Ahead of the U.S.-led invasion of Iraq in 2003, then-Israeli Prime Minister Ariel Sharon tried to unravel Washington’s guiding assumption about Iran. He told Bush and his advisers that Iraq hadn’t posed a strategic threat to Israel or anyone else in the region since the 1991 Gulf War. If the United States wanted to defeat global terror, Sharon explained, it should act against Iran. The administration ignored him.

As for the administration’s assumptions about Israel, a week after the attacks, Bush deliberately left the terrorism against Israel out of the war on terror when he told the joint houses of Congress that the war would be directed against terror groups “with global reach.”

Recognizing where the Americans were headed, in October 2001, Sharon gave what became known as his “Czechoslovakia speech.”

Following a deadly terror attack in Gaza, Sharon said, “I call on the Western democracies, and primarily the leader of the free world, the United States: Do not repeat the dreadful mistake of 1938, when enlightened European democracies decided to sacrifice Czechoslovakia for ‘a convenient temporary solution.’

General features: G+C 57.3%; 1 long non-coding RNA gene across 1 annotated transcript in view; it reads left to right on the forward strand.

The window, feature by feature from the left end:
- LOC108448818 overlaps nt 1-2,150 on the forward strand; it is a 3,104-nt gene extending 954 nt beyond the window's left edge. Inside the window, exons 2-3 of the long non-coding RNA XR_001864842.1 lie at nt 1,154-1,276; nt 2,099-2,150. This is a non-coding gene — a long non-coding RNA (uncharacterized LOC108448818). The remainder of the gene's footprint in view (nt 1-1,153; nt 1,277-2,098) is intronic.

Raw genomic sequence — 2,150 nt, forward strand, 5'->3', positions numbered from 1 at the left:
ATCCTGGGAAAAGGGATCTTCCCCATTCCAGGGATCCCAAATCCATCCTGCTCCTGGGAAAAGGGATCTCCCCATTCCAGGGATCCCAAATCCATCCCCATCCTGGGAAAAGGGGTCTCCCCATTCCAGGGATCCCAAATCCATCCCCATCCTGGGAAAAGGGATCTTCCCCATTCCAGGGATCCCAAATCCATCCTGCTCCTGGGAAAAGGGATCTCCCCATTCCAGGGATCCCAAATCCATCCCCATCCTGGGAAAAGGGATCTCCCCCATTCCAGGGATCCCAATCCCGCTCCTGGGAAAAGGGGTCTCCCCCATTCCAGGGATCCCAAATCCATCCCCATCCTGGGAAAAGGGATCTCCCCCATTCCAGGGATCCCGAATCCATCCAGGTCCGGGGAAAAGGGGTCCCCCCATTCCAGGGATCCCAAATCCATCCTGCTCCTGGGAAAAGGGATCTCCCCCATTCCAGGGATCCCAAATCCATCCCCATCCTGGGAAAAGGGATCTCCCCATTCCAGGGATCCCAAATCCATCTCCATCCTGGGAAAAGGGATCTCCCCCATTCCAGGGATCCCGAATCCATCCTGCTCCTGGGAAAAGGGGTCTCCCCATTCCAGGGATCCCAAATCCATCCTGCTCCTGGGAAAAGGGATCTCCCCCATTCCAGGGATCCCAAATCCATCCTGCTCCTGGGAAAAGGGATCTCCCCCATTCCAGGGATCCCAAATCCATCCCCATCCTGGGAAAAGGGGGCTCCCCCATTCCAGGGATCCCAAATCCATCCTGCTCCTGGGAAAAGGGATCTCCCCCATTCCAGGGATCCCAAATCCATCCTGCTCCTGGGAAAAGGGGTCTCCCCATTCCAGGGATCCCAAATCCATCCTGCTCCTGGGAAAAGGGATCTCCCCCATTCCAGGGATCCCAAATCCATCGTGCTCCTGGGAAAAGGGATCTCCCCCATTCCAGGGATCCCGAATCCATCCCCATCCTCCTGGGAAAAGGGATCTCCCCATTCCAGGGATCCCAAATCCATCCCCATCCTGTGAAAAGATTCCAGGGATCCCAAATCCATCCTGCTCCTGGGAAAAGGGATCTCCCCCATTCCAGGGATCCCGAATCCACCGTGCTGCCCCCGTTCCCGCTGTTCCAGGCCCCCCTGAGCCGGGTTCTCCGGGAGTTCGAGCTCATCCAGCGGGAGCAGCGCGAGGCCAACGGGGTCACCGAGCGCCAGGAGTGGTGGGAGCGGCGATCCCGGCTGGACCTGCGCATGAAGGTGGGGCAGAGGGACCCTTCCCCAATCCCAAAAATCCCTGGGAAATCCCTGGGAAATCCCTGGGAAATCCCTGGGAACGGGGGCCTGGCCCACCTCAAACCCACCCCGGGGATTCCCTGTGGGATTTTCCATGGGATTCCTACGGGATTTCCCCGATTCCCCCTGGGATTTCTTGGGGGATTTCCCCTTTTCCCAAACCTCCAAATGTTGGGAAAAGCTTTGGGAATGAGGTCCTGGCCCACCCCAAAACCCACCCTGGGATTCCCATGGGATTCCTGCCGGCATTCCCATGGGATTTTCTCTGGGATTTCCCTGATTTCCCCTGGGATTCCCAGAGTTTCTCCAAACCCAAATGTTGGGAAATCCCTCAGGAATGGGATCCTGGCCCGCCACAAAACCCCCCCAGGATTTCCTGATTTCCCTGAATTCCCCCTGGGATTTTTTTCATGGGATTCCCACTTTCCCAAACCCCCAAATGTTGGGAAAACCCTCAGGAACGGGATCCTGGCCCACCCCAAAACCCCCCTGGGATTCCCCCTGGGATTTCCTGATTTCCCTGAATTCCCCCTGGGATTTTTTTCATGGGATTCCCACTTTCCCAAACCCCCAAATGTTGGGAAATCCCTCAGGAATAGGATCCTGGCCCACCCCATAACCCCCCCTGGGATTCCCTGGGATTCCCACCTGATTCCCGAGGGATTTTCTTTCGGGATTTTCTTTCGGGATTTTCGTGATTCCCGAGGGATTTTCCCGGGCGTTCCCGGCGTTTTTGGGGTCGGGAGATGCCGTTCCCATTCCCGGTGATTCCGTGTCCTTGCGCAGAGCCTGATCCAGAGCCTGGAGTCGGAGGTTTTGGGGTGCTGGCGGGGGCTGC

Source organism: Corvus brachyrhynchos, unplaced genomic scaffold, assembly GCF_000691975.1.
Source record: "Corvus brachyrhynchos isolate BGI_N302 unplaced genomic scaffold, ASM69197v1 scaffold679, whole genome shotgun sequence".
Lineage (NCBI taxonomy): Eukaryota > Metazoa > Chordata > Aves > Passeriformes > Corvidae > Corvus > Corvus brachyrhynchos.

“Do not try to appease the Arabs at our expense—this is unacceptable to us. Israel will not be Czechoslovakia. Israel will fight terrorism. There is no ‘good terrorism’ and ‘bad terrorism,’ as there is no ‘good murder’ and ‘bad murder.’”

The administration’s response to Sharon’s statement was swift and furious. Sharon was harshly rebuked by Powell and the White House and he beat a swift retreat.
A month later, Powell became the first senior U.S. official to officially endorse the establishment of a Palestinian state.

Sharon’s failure to convince the Americans to rethink their false assumptions owed to his incomprehension and fear of Washington. Benjamin Netanyahu, in contrast, had an intimate familiarity with the ways of Washington. As a result, his efforts to convince the Americans to reconsider their assumptions about Iran and Israel met with significant success. Netanyahu’s first success in relation to Iran came through the Arabs.

Netanyahu recognized that the Arab Gulf states were as threatened by Iran—and by Obama’s efforts to appease Iran—as Israel was. So he reached out to them. Convinced by Netanyahu, Saudi Arabia led the Arab Gulf states and Egypt in embracing Israel as their ally in their existential struggle against Iran. Confronting Iran, the Saudis explained, was far more important to the Arabs than helping the Palestinians.

Israeli-Arab unity on Iran stymied Obama’s efforts to win congressional approval for his nuclear deal. It also stood at the foundation of Trumps’ decision to abandon Obama’s deal.